Less rain in winter, dry summers: the weather in Europe could change further in the future. Above all, the extent of global warming plays an important role here.

In a climate study on drought in Europe, the German Weather Service (DWD) assumes that dry summers, but also lack of precipitation in winter, can shape the weather in parts of the continent in the future.

In the long term, depending on the extent of future global warming, precipitation in the Mediterranean will decrease, the study said. In summer there is a risk of increased drought in Central and especially Western Europe.

drought in Europe

Regarding the development this year, the DWD climatologists explained that since spring there has been an extensive drought in Europe, which in some cases has had a significant impact on water levels and agriculture, as well as restrictions on water use. Some parts of Europe, including northern Italy, were also dry in winter. In the central Mediterranean region, spring was the fourth driest since 1901, and in Germany almost all springs since 2009 have been too dry. Drought could also occur in large parts of Europe in the next three months.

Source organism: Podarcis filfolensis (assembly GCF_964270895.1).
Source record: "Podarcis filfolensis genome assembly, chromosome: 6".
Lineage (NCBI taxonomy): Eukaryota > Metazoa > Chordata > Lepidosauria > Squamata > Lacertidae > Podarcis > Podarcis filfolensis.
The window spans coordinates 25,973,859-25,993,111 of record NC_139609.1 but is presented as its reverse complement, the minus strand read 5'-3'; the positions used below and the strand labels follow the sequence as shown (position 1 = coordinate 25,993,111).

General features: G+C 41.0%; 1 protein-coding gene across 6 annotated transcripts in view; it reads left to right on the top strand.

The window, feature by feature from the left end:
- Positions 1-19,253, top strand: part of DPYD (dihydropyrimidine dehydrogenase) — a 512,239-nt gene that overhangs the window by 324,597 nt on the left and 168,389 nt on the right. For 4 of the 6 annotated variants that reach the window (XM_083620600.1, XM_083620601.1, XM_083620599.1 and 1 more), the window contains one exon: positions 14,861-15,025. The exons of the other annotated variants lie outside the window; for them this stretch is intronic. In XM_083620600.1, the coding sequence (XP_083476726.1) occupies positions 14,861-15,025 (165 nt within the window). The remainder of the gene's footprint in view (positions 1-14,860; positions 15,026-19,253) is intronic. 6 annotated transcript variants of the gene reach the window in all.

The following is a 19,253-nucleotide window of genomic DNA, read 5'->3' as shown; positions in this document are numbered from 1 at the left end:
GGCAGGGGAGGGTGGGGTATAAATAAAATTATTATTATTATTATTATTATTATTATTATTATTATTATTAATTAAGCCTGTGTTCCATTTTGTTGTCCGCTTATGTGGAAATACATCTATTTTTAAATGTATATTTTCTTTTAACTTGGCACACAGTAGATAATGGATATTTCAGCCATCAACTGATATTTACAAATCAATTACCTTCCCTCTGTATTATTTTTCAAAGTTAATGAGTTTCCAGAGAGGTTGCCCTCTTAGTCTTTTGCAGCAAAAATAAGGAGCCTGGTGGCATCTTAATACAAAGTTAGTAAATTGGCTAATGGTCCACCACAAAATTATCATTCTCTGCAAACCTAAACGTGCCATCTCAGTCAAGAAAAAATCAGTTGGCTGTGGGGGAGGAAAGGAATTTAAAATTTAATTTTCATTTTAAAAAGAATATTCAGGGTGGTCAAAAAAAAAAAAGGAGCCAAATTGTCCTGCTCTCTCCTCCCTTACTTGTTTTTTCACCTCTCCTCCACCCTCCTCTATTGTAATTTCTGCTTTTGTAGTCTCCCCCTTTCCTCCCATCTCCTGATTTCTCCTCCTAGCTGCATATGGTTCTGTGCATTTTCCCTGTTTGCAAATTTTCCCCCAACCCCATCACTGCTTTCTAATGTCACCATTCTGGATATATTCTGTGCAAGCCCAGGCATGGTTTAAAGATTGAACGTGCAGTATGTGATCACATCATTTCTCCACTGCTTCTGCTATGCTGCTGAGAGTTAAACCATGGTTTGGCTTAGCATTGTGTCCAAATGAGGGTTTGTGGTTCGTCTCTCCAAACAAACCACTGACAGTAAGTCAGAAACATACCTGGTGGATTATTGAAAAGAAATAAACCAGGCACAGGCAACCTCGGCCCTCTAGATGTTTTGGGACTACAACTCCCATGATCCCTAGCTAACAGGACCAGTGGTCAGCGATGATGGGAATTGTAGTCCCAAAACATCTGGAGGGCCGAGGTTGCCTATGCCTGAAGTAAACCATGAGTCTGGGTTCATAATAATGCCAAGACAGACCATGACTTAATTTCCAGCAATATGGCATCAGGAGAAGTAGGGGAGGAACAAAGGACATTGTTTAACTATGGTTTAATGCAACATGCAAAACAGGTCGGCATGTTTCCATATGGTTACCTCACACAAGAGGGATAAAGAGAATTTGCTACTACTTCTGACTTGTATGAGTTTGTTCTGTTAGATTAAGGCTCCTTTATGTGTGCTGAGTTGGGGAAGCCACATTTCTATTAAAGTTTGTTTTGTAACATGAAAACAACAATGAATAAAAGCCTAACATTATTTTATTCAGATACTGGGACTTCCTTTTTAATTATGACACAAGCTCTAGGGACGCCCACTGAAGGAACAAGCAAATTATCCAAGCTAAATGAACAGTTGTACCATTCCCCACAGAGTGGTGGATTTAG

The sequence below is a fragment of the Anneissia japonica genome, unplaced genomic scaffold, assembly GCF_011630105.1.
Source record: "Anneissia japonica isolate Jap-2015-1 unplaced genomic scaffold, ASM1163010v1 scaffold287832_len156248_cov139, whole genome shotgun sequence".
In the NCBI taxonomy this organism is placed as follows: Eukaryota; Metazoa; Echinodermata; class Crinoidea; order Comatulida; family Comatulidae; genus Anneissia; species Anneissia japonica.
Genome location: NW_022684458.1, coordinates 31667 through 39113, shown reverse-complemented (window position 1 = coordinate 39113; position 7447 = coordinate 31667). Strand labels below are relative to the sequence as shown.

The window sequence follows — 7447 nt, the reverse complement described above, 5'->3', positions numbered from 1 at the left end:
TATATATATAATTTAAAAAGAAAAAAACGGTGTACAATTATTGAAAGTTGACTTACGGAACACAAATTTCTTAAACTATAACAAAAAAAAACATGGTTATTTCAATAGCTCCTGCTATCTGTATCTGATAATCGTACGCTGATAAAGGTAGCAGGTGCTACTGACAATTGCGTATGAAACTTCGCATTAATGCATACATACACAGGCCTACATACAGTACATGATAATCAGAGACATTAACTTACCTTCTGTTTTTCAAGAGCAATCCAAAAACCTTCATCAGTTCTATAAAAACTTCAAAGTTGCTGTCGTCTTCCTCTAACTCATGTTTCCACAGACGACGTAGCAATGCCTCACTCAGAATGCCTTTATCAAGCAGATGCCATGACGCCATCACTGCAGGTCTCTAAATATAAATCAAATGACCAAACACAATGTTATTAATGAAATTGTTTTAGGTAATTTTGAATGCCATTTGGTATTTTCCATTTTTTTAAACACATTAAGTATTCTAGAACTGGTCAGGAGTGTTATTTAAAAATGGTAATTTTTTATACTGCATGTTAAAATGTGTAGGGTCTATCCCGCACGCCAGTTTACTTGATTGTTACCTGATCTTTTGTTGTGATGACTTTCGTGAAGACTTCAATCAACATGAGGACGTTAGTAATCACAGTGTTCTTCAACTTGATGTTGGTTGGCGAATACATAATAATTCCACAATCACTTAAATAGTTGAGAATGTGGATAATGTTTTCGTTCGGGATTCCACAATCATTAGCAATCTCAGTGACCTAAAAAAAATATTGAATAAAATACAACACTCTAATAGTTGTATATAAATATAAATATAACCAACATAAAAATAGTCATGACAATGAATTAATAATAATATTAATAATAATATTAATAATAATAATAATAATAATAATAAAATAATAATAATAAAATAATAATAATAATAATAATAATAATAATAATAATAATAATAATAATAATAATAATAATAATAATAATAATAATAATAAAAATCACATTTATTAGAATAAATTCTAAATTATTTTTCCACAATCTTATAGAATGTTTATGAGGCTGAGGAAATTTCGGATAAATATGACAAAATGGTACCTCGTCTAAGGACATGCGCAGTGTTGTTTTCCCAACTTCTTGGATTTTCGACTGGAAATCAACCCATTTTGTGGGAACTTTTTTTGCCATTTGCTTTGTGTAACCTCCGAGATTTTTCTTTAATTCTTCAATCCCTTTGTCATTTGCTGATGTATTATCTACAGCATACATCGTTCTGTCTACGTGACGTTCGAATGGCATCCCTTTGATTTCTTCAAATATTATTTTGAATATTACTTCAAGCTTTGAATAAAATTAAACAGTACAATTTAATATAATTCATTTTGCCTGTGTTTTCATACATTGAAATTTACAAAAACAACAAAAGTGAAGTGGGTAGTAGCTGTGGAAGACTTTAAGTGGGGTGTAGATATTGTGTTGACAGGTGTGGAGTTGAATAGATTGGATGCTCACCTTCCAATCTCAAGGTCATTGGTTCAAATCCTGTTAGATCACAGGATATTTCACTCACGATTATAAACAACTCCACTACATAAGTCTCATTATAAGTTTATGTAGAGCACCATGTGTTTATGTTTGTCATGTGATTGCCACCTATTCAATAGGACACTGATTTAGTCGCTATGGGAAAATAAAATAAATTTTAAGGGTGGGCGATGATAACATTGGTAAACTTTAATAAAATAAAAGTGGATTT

According to the study, there is a precipitation deficit in almost all of the eleven European regions examined. Only the Baltic States and Scandinavia have not had too little precipitation in the past few months. In contrast, in the northern Italian Po Valley, which is currently being plagued by severe drought, precipitation levels have been below average since August 2021 with the exception of November 2021. The highest rainfall in this region falls between May and November. Since August 2021, however, five of these otherwise wet months have only brought between 50 and 75 percent of the usual rainfall, it said.

Below average rainfall

In Central Europe, too, precipitation has been below average since last September – the only exception was February 2022. March 2022 in particular was exceptionally dry and only brought around a third of the usual amounts of precipitation, it said.

According to initial calculations, large parts of Europe will again be drier in the next three months than the long-term average for the comparative period from 1991 to 2020.